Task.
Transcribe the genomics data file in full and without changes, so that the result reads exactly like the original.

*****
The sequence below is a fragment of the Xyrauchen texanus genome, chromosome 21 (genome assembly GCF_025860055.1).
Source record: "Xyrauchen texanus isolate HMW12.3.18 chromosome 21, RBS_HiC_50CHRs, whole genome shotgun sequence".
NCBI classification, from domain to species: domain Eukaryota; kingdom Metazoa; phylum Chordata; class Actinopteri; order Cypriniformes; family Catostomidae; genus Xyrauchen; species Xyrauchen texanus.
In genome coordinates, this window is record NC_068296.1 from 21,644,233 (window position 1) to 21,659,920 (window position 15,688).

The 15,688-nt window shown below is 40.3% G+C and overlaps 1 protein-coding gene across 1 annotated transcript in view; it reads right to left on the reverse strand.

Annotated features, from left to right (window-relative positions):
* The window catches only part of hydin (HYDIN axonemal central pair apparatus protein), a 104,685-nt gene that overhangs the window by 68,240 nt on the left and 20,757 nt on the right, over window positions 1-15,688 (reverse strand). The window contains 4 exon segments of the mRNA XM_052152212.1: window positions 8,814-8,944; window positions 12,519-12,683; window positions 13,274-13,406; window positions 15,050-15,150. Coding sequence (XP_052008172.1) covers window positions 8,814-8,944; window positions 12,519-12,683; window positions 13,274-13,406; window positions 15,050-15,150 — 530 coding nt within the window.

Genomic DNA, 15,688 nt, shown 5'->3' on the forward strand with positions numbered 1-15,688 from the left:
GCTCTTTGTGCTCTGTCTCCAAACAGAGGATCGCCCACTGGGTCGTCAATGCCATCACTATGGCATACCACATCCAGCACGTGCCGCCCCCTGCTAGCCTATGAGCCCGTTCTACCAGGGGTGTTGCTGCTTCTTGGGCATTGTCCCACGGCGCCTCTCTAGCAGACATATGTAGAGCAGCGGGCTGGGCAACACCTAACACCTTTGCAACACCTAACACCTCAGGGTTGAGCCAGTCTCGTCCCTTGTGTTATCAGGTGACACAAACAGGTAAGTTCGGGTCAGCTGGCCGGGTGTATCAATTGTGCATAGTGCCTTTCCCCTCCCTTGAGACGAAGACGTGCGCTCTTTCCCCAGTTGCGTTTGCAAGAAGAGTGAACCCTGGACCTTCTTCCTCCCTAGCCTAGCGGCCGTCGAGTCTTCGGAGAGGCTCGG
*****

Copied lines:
The sequence below is a fragment of the Xyrauchen texanus genome, chromosome 21 (genome assembly GCF_025860055.1).
Source record: "Xyrauchen texanus isolate HMW12.3.18 chromosome 21, RBS_HiC_50CHRs, whole genome shotgun sequence".
NCBI classification, from domain to species: domain Eukaryota; kingdom Metazoa; phylum Chordata; class Actinopteri; order Cypriniformes; family Catostomidae; genus Xyrauchen; species Xyrauchen texanus.
In genome coordinates, this window is record NC_068296.1 from 21,644,233 (window position 1) to 21,659,920 (window position 15,688).

The 15,688-nt window shown below is 40.3% G+C and overlaps 1 protein-coding gene across 1 annotated transcript in view; it reads right to left on the reverse strand.

Annotated features, from left to right (window-relative positions):
* The window catches only part of hydin (HYDIN axonemal central pair apparatus protein), a 104,685-nt gene that overhangs the window by 68,240 nt on the left and 20,757 nt on the right, over window positions 1-15,688 (reverse strand). The window contains 4 exon segments of the mRNA XM_052152212.1: window positions 8,814-8,944; window positions 12,519-12,683; window positions 13,274-13,406; window positions 15,050-15,150. Coding sequence (XP_052008172.1) covers window positions 8,814-8,944; window positions 12,519-12,683; window positions 13,274-13,406; window positions 15,050-15,150 — 530 coding nt within the window.

Genomic DNA, 15,688 nt, shown 5'->3' on the forward strand with positions numbered 1-15,688 from the left:
GCTCTTTGTGCTCTGTCTCCAAACAGAGGATCGCCCACTGGGTCGTCAATGCCATCACTATGGCATACCACATCCAGCACGTGCCGCCCCCTGCTAGCCTATGAGCCCGTTCTACCAGGGGTGTTGCTGCTTCTTGGGCATTGTCCCACGGCGCCTCTCTAGCAGACATATGTAGAGCAGCGGGCTGGGCAACACCTAACACCTTTGCAACACCTAACACCTCAGGGTTGAGCCAGTCTCGTCCCTTGTGTTATCAGGTGACACAAACAGGTAAGTTCGGGTCAGCTGGCCGGGTGTATCAATTGTGCATAGTGCCTTTCCCCTCCCTTGAGACGAAGACGTGCGCTCTTTCCCCAGTTGCGTTTGCAAGAAGAGTGAACCCTGGACCTTCTTCCTCCCTAGCCTAGCGGCCGTCGAGTCTTCGGAGAGGCTCGG